CASE STUDY Of Blackberry –Strategic Planning for Information Systems

Added on - 16 Sep 2019

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CASE STUDY –Strategic Planning for Information SystemsThe case study concerning the use of ‘Blackberry’ mobile devices describes the development of themobile business model of The Kogod School of Business, which is a college located in Washington D.C.This business school serves both undergraduate and graduate students and is said to be one of the topwireless campuses in the US. The case study gives you some indication of the Kogod School ofBusiness’s business processes and applications of mobile technology in an education environment.Students were offered Blackberry 7100t phones and can stream self selected media content, news, joboffers, lecture notes, assignments, project guidelines as well as conventional email and web browsingaccess.New Academic Experience Pioneered with BlackBerry and ContentStreaming Solution – The Kogod School of BusinessExecutive SummarySubject:The Kogod School of Business, American University, Washington, D.C.Industry:EducationEnvironment:Lotus® DominoApplications Deployed:Real Simple Streaming (RSS)Situation:A leading business school wanted a way to engage students in a more vibrant educationalexperience and offer valuable information to them beyond traditional email and web communications.Organization Profile:The Kogod School of Business is ranked as one of the top business schools in theUS, and American University is one of the top 10 wireless campuses in the nation. Located inWashington, DC, the school attracts students from more than 60 countries for undergraduate andgraduate programs in business.Solution:Kogod offered a BlackBerry device to every new enrolled student, which is equipped withstreaming technology that pushes self-selected, “spam-free” content to the student about news, jobs,administration and campus life. An initial roll out of 150 devices paved the way for a roll-out of 300devices by the end of 2005.Results:The school plans to ultimately roll-out 600 to 800 devices by 2010 and to offer every studentaccess to wireless and streaming technology. The solution is already improving campus communicationabout events, augmenting classroom teaching by sharing current events, and promises to offer students acompetitive edge in the marketplace.The Kogod School of BusinessThe Kogod School of Business at American University is ahead of the curve when it comes to itscurriculum, real-world approach to learning, and understanding of the role technology plays in business.Ranked as one of the top 10 wireless campuses in the US, the school had already proven its visionarystatus by supporting the value of mobile technology on its campus. In 2005, it made the next leap forwardby becoming the first business school in the world to provide BlackBerry devices to 300 graduatebusiness students and faculty.“First and foremost, we are in an academic business – the business of sharing, distributingand creating knowledge,” says Bill DeLone, Acting Dean. “Our community includes studentsanywhere in the world. Anything that enhances our ability to move information amongst ourstakeholders is very important to us.”Their goal was to extend the BlackBerry Enterprise Solution™ beyond email to engage studentsthroughout their academic experience. They chose Real Simple Streaming (RSS) as a way to push outstudent-selected web content to BlackBerry® devices, including coursework, admissions, job listings andnews media. With a pilot project complete and the full roll out now underway, the school is making apowerful statement about the ways wireless technology can be used to change and enhance theeducational experience. Some of the benefits they expect include:Attracting new students with leading edge technology;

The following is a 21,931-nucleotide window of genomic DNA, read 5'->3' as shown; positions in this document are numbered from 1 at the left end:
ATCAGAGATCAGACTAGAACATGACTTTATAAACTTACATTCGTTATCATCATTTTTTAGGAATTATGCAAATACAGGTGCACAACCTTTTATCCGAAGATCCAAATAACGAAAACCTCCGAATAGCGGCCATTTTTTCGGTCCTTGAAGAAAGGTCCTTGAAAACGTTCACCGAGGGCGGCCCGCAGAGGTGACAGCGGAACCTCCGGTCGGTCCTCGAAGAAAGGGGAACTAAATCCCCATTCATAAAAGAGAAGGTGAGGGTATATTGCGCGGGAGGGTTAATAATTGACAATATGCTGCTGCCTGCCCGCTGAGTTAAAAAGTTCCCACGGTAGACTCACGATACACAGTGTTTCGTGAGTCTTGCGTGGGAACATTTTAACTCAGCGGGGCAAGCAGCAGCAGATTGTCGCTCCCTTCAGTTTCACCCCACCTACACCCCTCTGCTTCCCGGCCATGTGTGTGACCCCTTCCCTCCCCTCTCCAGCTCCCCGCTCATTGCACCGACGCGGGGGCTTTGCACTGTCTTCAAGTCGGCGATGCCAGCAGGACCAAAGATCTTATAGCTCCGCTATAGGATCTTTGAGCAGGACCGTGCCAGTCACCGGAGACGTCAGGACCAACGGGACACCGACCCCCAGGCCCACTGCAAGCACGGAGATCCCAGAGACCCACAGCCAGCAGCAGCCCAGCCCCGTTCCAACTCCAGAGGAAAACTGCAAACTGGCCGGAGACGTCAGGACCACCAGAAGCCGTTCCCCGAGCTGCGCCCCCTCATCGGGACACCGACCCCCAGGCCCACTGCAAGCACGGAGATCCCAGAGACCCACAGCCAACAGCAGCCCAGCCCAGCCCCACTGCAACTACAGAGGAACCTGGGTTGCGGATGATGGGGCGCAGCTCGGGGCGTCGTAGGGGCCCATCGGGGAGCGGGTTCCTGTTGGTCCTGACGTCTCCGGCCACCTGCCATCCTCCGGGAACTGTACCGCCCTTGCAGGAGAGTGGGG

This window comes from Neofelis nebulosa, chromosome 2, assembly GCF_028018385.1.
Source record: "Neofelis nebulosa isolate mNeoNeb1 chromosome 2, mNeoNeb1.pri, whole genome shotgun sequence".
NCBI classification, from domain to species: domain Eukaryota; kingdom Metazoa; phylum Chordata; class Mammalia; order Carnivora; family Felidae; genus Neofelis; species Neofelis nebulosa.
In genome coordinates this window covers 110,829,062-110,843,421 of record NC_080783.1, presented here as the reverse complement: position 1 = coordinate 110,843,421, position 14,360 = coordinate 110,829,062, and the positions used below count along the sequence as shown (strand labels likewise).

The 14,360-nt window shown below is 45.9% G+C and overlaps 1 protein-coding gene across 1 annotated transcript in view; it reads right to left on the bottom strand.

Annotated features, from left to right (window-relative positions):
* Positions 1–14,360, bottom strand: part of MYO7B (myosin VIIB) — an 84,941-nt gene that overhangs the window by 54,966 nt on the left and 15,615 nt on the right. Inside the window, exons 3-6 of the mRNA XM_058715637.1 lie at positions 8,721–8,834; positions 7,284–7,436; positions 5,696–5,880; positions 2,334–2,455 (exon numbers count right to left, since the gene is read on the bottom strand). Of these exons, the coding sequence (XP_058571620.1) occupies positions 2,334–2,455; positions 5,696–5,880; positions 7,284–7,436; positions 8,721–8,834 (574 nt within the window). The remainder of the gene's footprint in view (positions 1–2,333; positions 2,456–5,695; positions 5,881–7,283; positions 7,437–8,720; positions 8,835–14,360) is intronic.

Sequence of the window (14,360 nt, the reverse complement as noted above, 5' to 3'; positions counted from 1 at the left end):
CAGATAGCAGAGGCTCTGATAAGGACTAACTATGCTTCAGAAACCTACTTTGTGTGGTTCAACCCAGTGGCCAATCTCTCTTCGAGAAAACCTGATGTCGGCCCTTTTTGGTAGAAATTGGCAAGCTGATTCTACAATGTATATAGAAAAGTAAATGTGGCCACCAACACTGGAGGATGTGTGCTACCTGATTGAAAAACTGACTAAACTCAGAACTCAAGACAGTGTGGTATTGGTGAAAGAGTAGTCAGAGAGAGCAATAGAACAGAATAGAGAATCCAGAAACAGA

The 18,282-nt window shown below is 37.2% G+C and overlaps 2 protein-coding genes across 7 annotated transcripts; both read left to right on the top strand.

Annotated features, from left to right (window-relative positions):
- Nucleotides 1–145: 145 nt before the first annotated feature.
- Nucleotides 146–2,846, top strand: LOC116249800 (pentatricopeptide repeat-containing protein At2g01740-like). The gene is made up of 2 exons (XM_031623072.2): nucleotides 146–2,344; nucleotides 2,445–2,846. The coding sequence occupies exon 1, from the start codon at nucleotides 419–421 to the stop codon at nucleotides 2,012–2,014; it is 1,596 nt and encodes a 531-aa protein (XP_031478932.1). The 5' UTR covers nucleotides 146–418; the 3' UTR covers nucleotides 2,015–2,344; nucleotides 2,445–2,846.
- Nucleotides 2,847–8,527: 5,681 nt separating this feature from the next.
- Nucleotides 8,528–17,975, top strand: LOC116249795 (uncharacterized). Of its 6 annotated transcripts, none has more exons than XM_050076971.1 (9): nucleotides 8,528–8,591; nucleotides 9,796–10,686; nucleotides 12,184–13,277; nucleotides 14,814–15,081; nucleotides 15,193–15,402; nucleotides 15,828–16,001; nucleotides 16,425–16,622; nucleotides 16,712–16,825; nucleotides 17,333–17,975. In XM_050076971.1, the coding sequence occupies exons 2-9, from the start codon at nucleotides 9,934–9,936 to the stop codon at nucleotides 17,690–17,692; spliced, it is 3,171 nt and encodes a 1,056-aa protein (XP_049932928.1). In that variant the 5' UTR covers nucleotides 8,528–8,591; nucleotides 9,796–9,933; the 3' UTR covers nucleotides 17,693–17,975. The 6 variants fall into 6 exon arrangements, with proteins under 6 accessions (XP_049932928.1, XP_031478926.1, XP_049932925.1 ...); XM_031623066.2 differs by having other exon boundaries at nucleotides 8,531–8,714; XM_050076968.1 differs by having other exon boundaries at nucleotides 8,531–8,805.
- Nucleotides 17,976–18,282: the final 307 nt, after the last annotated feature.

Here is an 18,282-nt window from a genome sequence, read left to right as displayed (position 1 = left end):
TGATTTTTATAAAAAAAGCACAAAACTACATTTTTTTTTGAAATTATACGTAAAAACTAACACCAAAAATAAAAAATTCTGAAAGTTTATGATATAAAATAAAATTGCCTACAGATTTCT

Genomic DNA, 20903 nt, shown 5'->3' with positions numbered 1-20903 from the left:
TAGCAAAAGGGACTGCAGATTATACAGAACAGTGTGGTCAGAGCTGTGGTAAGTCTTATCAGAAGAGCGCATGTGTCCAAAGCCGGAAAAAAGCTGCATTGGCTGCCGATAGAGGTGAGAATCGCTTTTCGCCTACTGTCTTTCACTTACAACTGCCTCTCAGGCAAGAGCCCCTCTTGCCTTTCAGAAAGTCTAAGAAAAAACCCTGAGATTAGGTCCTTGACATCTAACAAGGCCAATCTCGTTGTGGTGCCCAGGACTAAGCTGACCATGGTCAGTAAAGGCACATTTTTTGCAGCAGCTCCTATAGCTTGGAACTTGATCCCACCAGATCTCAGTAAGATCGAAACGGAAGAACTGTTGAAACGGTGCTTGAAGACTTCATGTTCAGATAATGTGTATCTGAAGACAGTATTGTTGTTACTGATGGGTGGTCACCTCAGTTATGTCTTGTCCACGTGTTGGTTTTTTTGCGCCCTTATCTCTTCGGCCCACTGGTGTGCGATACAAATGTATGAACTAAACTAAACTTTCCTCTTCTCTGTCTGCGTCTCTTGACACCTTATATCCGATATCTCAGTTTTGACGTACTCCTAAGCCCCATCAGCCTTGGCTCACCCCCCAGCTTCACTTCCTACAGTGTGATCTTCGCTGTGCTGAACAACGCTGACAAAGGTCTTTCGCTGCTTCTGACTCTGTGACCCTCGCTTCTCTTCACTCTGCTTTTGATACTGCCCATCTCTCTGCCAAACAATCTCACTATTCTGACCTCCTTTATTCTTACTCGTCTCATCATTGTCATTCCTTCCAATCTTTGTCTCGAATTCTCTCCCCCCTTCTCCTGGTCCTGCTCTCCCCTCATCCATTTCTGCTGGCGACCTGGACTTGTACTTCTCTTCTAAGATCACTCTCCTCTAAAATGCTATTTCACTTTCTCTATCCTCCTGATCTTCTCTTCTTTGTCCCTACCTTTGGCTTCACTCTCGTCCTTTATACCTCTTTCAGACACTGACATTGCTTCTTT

Engaging students to build a sense of community;Giving students a competitive edge by using real-world technology;Sharing and publicizing campus news and events to create a more vibrant student experience;Providing an interactive learning environment where current events areintegrated into theclassroom;Linking students with recruiters to promote career building.Engaging students in a meaningful way was the initial goal of the wireless strategy at Kogod School ofBusiness. With students based around the world, the school wanted a way to endear their student body tothe university before they arrived on campus. They decided to offer a BlackBerry to every admittedstudent who accepted and gave their deposit.The Connected Campus: Business Goals EvolveBut something happened as they moved further into their wireless strategy – a marketing plan turned intoa way of revolutionizing the educational experience. Building on the advantages of being a leadingwireless campus, the school’s leaders saw an opportunity to give students an edge in their studies and asfuture business leaders. The idea inspired the Kogod Edge, a program designed to use innovativetechnology to enrich the academic process. “We’re looking at the use of wireless technology to give us,and our students an edge in terms of their preparation for professional business careers,” says DeLone.They realized that students needed to see administrative content such as the school’s calendar andschedules. That notification of events, social gatherings and speakers was key to a student’s life oncampus. That a teacher’s ability to focus on real-world scenarios could improve by the ability to share aheadline from the day’s media.“Email is a big concern,” says Bob Ranson, Kogod Technology Consultant. “We all know howmuch email we get, and spam filters are preventing a lot of information from getting through. Aswell, not every student is going to pull out a laptop to see if there is any breaking news. So westarted to think about what we could do, as a technology leader, to bridge this – and we looked atthe national media and how they were using streaming media.”RSS technology on BlackBerry devices became the basis of their plan to push valuable content out tostudents according to user preferences. RSS is based on a traditional web model for viewing content, butcombined with BlackBerry, it becomes a way to push syndicated, spam-free content according to theuser’s specifications. Many news organizations, such as the Washington Post, use this on-demandapproach to send content to its subscribers.On-Demand Content Improves Communications and Builds CommunityThe school is currently linking up several streams of content, such as RSS readers for admissions andcalendar updates; graduate streams that include career feeds from the nation’s top job sites; andnewsreaders for publications such as the Washington Post and New York Times. One of the first thingsthat changed was the ability to communicate current updates to schedules and learning opportunities in astudent’s day. Previously, if there was an event or a speaker of interest, the school sent emails or putnotices on the plasma screen televisions located throughout the School.“That required them to be in the building or have access to a laptop to get the information,”says DeLone. “With BlackBerry devices, they can check when events start, and haveinformation sent to them from various departments or clubs and organizations so they arealways in-the-loop.”When the BlackBerry devices were piloted with a selected group of first-year students, the universitygained valuable feedback on the ease of using the device and the kind of content the students wanted tosee.“They gave us the idea of the student calendar or making our graduate business association –which was basically the information on the web site –available through a stream,” says